Retail premiums, however, vary across the board with some markets showing discounts in walkable urban areas. In San Francisco the premium for retail in walkable urbanism is 41 percent, in Washington 107 percent and 27 percent in Chicago. Yet Portland shows an 11 percent discount.
Why are some of these price premiums so high? According to the report, walkable urban places were largely resilient to the pandemic, showing that people continue to prefer to occupy commercial real estate in these areas. However, there were exceptions in some office-dominated downtown spaces.
“Office, we know, is where the pandemic hurts real estate the most,” said Leinberger. “We probably have anywhere from 20 percent to 40 percent too much office in the system right now. That adjustment is going to take years.”
While there has been a lot of conversation surrounding office-to-residential conversion, Leinberger believes that due to the difficulty of these conversions, the pain of an excess supply of office space will remain for years. To justify a conversion to residential, prices need to fall significantly from where they were in 2019. Contrastingly, retail will likely ebb and flow.
For general commercial real estate, premiums have decreased since 2018 in 26 of the 35 markets. However, they are still far above non-walkable urbanism prices. Office premiums, although decreasing in 21 of the 35 metropolitan areas since the pandemic, have remained high. While commercial real estate pricing largely dropped as a result of the pandemic, including in walkable spaces, property in WalkUps and walkable neighborhoods still leases and sells at a premium.
Yet, despite the popularity of walkable urbanism, it accounts for a relatively small footprint. “The places that we are identifying, these walkable urban places, whether they be contributing to the economy or whether they just be bedroom communities, they are 1.2 percent of the 35 meters and their land mass,” said Leinberger. “They generate 19 percent of the GDP in the country, not just in the 35 meters, and 6.8 percent of the US population.”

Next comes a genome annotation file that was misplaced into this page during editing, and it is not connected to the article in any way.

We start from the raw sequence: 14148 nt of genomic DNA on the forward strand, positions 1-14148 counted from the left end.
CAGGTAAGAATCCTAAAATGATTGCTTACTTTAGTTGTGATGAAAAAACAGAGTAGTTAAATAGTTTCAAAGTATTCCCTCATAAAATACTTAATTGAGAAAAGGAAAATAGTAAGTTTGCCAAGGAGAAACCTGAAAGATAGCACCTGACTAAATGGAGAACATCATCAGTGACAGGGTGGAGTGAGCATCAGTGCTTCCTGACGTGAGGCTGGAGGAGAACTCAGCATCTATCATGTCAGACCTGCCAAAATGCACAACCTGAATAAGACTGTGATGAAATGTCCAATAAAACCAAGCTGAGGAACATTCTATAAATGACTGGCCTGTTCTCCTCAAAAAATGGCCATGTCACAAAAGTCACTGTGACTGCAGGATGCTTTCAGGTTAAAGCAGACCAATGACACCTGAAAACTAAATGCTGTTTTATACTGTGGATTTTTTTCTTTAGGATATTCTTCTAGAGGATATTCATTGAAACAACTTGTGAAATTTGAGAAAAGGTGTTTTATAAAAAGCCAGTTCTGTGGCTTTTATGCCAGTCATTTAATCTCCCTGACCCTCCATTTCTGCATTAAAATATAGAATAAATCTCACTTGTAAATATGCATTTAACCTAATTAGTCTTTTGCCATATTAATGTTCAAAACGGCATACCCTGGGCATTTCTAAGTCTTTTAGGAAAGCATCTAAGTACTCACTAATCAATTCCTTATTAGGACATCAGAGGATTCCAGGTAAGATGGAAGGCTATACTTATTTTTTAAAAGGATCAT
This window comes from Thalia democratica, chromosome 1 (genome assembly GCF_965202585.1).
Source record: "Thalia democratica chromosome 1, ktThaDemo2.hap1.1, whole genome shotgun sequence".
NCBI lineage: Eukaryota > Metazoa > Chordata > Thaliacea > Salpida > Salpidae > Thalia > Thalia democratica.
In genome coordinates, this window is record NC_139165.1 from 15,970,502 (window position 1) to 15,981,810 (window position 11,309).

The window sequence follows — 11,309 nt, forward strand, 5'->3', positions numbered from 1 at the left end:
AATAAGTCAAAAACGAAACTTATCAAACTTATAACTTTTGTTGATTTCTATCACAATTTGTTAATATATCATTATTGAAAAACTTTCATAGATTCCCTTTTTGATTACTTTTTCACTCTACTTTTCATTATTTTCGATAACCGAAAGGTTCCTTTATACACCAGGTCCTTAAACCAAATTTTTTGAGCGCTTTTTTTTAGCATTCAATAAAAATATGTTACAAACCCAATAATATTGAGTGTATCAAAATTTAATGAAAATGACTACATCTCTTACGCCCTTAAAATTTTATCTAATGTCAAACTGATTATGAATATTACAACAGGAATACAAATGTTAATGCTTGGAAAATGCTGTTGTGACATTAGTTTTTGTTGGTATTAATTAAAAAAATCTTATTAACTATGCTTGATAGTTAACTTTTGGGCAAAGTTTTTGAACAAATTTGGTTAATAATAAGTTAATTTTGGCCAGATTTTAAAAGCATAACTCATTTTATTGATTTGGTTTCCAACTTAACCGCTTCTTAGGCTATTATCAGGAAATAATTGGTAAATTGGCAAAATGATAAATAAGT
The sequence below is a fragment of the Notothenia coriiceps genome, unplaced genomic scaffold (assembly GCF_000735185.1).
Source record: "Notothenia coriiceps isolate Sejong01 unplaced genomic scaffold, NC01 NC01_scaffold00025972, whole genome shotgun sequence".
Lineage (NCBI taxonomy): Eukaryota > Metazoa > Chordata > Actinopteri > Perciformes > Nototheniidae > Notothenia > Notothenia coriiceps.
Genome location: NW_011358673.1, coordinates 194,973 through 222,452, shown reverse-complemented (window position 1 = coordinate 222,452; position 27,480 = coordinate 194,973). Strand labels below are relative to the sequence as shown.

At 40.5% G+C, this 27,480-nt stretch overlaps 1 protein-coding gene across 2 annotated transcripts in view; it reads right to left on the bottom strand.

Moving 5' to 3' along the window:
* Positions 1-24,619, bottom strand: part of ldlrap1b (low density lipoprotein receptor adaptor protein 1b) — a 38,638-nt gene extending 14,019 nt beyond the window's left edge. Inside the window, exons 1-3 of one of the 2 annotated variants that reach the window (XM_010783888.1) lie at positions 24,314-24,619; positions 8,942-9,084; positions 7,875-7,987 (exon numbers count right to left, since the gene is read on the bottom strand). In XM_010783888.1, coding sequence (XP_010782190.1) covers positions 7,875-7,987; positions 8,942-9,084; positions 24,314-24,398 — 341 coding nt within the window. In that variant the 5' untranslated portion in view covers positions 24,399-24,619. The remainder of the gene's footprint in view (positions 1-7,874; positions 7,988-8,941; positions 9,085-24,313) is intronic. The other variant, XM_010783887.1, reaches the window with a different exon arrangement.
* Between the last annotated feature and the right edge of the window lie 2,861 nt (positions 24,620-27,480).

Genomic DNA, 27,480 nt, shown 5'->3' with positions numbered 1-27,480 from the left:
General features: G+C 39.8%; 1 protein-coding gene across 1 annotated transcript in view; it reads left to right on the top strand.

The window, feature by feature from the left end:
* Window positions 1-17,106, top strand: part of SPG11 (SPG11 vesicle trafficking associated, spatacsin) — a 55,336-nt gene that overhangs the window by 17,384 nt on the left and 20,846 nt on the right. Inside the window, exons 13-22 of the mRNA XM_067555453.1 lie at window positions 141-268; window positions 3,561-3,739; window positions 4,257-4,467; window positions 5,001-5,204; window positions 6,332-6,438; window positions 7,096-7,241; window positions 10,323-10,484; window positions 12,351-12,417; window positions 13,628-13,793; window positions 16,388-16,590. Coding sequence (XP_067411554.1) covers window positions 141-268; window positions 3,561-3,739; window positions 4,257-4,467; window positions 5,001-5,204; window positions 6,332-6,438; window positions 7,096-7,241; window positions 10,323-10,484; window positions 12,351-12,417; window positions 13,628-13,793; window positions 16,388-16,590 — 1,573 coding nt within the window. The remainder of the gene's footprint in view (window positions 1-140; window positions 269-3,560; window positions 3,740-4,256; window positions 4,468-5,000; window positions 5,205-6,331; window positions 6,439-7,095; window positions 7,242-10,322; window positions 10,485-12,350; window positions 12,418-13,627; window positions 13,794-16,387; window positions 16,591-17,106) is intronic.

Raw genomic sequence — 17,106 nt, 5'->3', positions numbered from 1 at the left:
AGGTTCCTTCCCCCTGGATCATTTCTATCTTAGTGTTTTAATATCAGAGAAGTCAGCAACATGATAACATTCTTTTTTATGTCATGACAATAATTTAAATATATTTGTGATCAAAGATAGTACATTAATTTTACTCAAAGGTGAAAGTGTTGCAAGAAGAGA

Future of walkable urbanism
However, for more people to reap the benefits walkable urban places bring, our nation must set aside more space for this type of development. Leinberger believes the key to expanding walkable urban places is upzoning. “We estimate that in 98.8 percent of our metropolitan areas it’s illegal to build walkable urban development.”
That, he contends, would spark a huge increase in development activity. Development potential in suburban town centers and strip retail corridors, should the land be upzoned, would skyrocket while simultaneously driving down pricing. The more area that is zoned for walkable urban development, the less expensive the land will be, driving down prices for every property category and easing the affordability crisis the US is currently facing.
“The COVID pandemic and the recession that it caused turned out to be a bump in the road,” said Leinberger. “Most of the press came out in 2020 and 2021 saying ‘Our cities are dead’ for the fourth time in 40 years. There was a bump in the road that mostly affected office-dominated walkable urban places, but that’s a small fraction of the total walkable urbanism.”